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The Rocketeer

The Rocketeer (1991)

June. 21,1991
| Adventure Action Science Fiction Family

A stunt pilot comes across a prototype jetpack that gives him the ability to fly. However, evil forces of the world also want this jetpack at any cost.


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It's 1939. Howard Hughes (Terry O'Quinn) loses his rocket pack prototype and decides to abandon the project. Actor Neville Sinclair (Timothy Dalton) hired gangster Eddie Valentine (Paul Sorvino) to steal it. Sinclair's thugs are chased by government agents and leave the rocket in a plane. Pilot Cliff Secord (Billy Campbell) and mechanic Peevy (Alan Arkin) find it and start adapting it. Cliff's girlfriend Jenny Blake (Jennifer Connelly) has a bit part in Neville's latest film. After a heroic rescue, the Rocketeer becomes a media sensation. Eddie finds Jenny's picture and Neville kidnaps her. He turns out to be a secret Nazi agent.It's all very old-fashion and undeniably Disney PG. It has a certain charm and a goodness in its classic comic book style. It does need a little bit more action and less of the setups. In that way, this is also somewhat old fashion. Campbell, Connelly, Dalton, Arkin, and Sorvino are all perfectly cast. It's a fine old style action adventure.


This is one of those that Everybody Missed. Critics and Audiences were Lukewarm about this Fantastic, Fun, Family Film. What it lacks in Edge it makes up for in Warm, Vibrant, Stylish, Retro Art Deco Appeal.Nostalgia plays an important part in the Enjoyment of the Movie. Dave Stevens Comics were all about Nostalgia. The Thirties Serials, Hollywood Stars, and of course Betty Page. Jennifer Connelly Plays "Bettie Page" the Rocketeer's Girlfriend (although the name was changed) and Curvacious Pin-Up Queen.The rest of the Cast is Highlighted by some Good Actors like Timothy Dalton as an Errol Flynn Type, Paul Sorvino as a Patriotic Gangster, and Alan Arkin as the Titular Character's Mentor and Friend. Kudos must also be Awarded to Terry O' Quinn as Howard Hughes.Billy Campbell makes for a Stiff Lead, but it is the Production Design and Innocent Appeal that is the Charm of the Underrated Film. It Looks Great and captures the Time precisely. Even the Mood is Right. Maybe not the Mood of the Real World of the Late Thirties but certainly the Mood of Hollywood Films at the Time.There are Nazis, Hydrogen Blimps, spitting Machine Guns, Cool and Sleek Little Airplanes Zipping about, and of course the Rocket Pack that was on the Minds of Inventors and Pulp Sci-Fi Fanatics of the Era. There are other Details thrown in for Fun, like a Rondo Hatton (The Creeper) Lookalike, the Hollywoodland, OOOPS, Hollywood Sign, and More for the discovering Movie Goer. This Film along with "Sky Captain and the World of Tomorrow" (2004) are Noble Box-Office Failures that are sure to, and have, found additional Fans as the Years Tick By. They are Entertaining Films with a Quality and wide Appeal that are Not as Common as They should be.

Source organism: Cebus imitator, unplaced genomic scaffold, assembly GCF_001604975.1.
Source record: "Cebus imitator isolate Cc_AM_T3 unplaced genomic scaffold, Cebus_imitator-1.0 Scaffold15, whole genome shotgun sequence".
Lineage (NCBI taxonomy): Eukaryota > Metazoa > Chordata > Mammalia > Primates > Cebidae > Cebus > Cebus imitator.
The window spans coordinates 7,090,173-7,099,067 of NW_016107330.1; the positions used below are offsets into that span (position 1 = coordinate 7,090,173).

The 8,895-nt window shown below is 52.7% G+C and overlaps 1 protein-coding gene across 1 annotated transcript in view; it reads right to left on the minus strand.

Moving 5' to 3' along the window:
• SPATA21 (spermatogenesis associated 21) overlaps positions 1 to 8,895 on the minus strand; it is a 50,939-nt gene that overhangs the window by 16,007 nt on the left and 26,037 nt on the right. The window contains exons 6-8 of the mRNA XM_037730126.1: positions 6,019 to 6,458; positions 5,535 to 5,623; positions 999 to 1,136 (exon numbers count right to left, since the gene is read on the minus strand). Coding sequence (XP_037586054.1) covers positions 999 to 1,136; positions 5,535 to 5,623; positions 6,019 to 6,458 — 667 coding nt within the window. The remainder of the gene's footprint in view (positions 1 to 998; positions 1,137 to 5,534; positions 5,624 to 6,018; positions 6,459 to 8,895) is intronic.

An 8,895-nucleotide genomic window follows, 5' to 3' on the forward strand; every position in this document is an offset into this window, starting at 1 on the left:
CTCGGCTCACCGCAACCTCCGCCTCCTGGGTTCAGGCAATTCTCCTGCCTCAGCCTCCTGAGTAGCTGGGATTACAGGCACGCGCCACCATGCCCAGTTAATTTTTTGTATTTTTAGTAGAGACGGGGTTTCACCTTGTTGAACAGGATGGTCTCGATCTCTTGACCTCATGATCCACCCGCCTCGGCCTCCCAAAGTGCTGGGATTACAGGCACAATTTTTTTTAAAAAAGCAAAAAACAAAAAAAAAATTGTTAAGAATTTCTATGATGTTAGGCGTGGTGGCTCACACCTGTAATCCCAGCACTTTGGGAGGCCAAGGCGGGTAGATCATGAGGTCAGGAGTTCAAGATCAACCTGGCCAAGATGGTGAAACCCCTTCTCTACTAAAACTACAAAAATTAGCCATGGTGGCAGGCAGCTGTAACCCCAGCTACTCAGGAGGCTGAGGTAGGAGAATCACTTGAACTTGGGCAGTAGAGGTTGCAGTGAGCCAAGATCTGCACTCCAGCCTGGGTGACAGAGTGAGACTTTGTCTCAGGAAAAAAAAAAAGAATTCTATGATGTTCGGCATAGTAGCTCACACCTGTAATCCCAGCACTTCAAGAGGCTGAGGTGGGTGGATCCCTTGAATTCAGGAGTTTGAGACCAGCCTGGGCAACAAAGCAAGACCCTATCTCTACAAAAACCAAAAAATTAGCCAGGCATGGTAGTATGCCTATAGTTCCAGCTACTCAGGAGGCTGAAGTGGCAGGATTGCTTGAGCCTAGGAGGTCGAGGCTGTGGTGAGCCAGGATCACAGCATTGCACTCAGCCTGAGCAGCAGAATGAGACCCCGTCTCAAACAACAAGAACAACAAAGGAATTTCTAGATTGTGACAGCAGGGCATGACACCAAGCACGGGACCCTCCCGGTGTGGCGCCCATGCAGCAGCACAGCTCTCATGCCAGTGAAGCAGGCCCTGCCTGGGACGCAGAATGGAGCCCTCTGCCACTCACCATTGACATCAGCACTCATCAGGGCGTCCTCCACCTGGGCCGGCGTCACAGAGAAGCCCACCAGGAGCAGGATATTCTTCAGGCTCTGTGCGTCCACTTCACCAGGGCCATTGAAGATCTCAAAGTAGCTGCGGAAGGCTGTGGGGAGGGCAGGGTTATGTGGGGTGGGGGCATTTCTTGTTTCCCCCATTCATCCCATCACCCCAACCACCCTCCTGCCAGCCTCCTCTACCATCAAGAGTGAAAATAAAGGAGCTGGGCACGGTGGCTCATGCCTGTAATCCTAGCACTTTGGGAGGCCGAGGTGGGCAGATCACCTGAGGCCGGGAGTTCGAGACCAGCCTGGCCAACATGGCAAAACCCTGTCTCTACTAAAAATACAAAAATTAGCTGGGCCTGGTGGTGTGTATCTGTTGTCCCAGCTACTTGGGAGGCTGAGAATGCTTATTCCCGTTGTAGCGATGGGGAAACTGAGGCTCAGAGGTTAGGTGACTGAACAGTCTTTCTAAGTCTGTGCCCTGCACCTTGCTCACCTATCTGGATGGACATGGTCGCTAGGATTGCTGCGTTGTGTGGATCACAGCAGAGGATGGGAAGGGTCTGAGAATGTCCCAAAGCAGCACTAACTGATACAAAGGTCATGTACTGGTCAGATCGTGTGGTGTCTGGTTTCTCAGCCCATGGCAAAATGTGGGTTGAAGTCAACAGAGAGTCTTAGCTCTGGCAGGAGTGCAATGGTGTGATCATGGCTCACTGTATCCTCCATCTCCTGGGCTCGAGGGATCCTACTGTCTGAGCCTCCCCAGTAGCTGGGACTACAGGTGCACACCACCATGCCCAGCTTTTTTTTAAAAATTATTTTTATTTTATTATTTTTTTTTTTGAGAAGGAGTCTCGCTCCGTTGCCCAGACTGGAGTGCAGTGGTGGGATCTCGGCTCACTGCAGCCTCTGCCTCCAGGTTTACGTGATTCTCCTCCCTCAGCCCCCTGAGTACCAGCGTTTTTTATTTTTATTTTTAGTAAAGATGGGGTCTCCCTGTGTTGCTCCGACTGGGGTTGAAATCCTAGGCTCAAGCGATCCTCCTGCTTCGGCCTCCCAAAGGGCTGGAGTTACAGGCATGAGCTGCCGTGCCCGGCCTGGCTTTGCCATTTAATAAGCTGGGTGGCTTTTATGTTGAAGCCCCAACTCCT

Typical Disney Fluff. If you are a Disney Fan - go for it. I - however - would much rather watch King of the Rocket Men (1949) - because despite all of these years I still find it enjoyable. Special Effects - Nazi Zeppelins and Exploding Rocket Packs - don't always make for a superior movie. The plot was not too technical - because - I suspect that if one were to use one's head as a rudder - (rudder built into helmet) - while zooming along at 100 miles an hour - one would snap one's head off. But - it is what it is and probably would be a nice film for kids. The acting was understandably restrained with the actors holding back - probably due to its PG-13 rating. A nice family film - but - give King of the Rocket Men a try some rainy Saturday Afternoon.

Anssi Vartiainen

The Rocketeer is a surprisingly good action/adventure film with wonderful pulp nostalgia. The film is based on an old comic book character and that's exactly how it feels, in the best possible way. It simply just reeks that old American nostalgia where men were men and woman had enough sass and spunk to power whole steamboats.For me it's the characters that make this film. Timothy Dalton plays the perfect guile villain, Neville Sinclair, the most charismatically slimy Hollywood lead actor of all time. Every time he flashed that billion dollar toothpaste smile of his, you just want to punch the guy, while hiding your girlfriend and shaking his hand. In a sense, a villain you love to hate and hate to love. Wonderful role performance, easily the best in the whole film.I was also pleasantly surprised by the side characters. Alan Arkin's Peevy Peabody is what I would imagine a poor and more down to earth Tony Stark to be like. A genius engineer, yet his presence fills the screen and when he starts talking, you stop and listen. The same with Jennifer Connelly's Jenny Blake, but in a whole different way. I can see why Neville falls for the girl instantly, and not just because she has some information that he wants. I mean that face and that smile... Good heavens.Unfortunately pretty much the only character that did very little to me is the main character, The Rocketeer himself, played by Billy Campbell. He has this whole nice neighborhood guy thing going for him, but it's a bit too nice, if you follow. The man leaves very small impression and isn't quite identifiable or unique enough to stand apart from other adventure stock characters just like him.But luckily the rest of the cast and the rest of the movie as a whole are more than capable to keep your interests raised and to provide you with a charming adventure with surprisingly decent special effects for their time, some great action sequences and that whole early 20th century charisma. If you like pulp settings, great adventure films and charismatic actors, this is definitely a film worth checking out.